# need help with BJT Differential Pair

Discussion in 'Homework Help' started by pree2cool, Oct 5, 2006.

1. ### pree2cool Thread Starter New Member

Oct 5, 2006
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0
When you have a BJT differential pair, but the two BJTs are not matched, then, if one of the transistors has emitter junction area 1.5 times the other's, how does that affect the collector currents, if the differential input = 0 V. Also, what difference input is needed to equalise the collector currents? if alpha=1...

what are the concepts used here???

2. ### n9352527 AAC Fanatic!

Oct 14, 2005
1,198
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First you need to find out how the emitter junction area affects the hFE and to some extent the Vbe (hint: Vbe changes might be small enough to be ignored). In a differential pair, the hFE is usually matched to some degree and any different (unmatched) hFE will cause different amount of currents to flow on both legs due to different Ib.

If you do a little bit of analysis on the value of Ic for both legs corresponding to the both Ib values and Vbe you would see the effect of different areas.

3. ### Ron H AAC Fanatic!

Apr 14, 2005
7,050
657
Here's a couple of hints:
You can solve this using the diode equation, with the realization that saturation current is proportional to emitter area.
The offset voltage is around 10mV. I have calculated it and simulated it, and the results agree, but I'm not going to give you the solution or the exact value, since this is homework.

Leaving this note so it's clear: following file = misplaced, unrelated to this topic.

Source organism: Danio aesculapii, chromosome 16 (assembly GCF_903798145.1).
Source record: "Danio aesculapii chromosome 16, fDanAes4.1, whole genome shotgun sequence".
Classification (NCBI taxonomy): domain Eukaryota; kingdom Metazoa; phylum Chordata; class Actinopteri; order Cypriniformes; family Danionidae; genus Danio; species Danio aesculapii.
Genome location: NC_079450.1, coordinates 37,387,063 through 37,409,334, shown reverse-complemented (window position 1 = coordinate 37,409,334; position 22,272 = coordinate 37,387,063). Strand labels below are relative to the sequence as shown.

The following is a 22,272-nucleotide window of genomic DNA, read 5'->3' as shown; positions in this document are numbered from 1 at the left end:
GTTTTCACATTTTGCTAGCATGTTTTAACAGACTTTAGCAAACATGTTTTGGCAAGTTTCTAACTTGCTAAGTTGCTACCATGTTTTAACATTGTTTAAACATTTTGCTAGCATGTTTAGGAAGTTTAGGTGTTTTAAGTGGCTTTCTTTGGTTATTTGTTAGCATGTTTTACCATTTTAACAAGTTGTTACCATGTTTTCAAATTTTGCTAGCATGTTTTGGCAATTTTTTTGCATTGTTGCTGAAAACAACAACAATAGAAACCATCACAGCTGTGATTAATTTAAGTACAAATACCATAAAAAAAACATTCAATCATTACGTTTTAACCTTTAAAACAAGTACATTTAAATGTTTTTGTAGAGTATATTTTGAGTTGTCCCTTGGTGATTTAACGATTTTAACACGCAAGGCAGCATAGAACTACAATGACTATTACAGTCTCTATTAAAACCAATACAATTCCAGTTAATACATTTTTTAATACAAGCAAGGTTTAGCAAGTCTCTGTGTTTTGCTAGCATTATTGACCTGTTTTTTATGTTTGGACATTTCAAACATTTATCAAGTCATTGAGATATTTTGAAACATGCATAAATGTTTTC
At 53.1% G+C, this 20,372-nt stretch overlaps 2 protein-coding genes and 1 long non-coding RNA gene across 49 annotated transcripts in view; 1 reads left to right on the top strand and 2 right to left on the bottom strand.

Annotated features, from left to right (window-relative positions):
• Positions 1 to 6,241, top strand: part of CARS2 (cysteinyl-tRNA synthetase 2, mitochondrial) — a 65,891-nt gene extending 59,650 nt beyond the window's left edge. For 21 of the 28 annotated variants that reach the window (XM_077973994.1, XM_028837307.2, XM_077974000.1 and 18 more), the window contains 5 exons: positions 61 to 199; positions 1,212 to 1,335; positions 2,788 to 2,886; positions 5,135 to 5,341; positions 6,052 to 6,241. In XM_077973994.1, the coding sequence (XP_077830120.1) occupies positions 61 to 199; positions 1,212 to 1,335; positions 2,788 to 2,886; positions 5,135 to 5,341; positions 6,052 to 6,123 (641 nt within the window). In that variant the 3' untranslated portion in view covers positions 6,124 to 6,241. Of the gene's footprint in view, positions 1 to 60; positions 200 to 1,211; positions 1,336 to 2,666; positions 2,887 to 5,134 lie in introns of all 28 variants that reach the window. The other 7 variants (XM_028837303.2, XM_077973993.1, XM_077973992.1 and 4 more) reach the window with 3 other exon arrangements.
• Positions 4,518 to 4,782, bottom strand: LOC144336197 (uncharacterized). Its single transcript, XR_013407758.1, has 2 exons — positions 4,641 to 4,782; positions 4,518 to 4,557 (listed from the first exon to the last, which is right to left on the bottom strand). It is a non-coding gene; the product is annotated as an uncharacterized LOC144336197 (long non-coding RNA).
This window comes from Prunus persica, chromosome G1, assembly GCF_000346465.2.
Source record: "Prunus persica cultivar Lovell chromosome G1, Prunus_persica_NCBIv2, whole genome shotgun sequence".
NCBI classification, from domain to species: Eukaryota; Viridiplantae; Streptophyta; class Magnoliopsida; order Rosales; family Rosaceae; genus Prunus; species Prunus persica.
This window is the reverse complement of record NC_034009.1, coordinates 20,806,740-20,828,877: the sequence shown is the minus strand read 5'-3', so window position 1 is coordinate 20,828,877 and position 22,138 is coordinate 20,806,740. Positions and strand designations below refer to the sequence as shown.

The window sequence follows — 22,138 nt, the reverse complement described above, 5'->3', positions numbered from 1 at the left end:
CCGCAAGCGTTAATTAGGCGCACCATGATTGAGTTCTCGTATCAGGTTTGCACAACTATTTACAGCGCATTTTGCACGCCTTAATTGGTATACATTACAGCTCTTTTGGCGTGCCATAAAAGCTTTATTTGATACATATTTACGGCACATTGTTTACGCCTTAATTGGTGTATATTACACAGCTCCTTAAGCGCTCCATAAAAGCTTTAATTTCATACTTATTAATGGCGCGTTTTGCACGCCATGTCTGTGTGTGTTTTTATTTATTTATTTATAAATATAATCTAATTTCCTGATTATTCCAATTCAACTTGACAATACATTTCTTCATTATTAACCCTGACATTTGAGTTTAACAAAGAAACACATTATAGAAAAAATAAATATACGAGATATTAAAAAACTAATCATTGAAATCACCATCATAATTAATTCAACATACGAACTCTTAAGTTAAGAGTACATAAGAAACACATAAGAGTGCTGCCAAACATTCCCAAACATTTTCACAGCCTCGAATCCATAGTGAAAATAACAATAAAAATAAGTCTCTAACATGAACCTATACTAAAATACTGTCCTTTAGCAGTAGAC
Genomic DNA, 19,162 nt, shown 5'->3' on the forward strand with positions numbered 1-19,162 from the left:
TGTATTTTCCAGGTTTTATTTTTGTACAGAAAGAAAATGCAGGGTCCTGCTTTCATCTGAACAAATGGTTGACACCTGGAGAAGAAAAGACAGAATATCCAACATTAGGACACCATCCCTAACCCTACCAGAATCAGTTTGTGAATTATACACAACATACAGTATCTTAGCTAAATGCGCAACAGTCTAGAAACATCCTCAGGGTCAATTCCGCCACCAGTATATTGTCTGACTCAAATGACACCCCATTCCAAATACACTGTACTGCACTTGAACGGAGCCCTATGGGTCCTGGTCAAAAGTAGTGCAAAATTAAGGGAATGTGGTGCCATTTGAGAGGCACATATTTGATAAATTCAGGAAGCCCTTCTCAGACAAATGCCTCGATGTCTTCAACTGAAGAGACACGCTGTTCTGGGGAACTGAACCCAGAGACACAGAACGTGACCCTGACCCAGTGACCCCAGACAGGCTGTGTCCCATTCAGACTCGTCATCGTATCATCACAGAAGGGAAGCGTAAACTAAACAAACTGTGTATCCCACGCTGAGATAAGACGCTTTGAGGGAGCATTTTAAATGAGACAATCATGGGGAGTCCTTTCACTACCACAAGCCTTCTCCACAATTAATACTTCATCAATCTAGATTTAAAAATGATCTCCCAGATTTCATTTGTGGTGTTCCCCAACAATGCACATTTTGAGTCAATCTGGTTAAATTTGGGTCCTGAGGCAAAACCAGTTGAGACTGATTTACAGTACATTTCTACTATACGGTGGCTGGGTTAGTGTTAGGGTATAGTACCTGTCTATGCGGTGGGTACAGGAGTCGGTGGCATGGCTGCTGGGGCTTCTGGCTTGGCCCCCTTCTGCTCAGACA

4. ### mark New Member

Oct 14, 2006
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hey guys, I've got another question about the BJT differential pair

when both emitters are connected to a current source, then Ic1=Ic2 and Id1=Id2 right?
but what happens when beta is small, how can the collector and emitter currents still be equal?

5. ### Ron H AAC Fanatic!

Apr 14, 2005
7,050
657
Ic1=Ic2 if both transistors are identical, at the same temperature, and have Vce1=Vce2.
Collector current is never equal to emitter current, because beta is never infinite.
What do you mean by "Id1=Id2"? Id generally refers to drain current of a FET. Your question was about BJTs.

6. ### mark New Member

Oct 14, 2006
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Right, sorry, I meant Ie1 = Ie2 and Ic1 = Ic2.
So if Ie and Ic aren't equal, where does the difference in current go?

7. ### n9352527 AAC Fanatic!

Oct 14, 2005
1,198
4
It's not actually go anywhere.

Ie = Ic + Ib

So, the current coming in at Ib terminal is the difference. If hFE is large enough, then Ib is far smaller than Ic and we can ignore Ib to simplify the analysis. If not, then we have to account for the difference.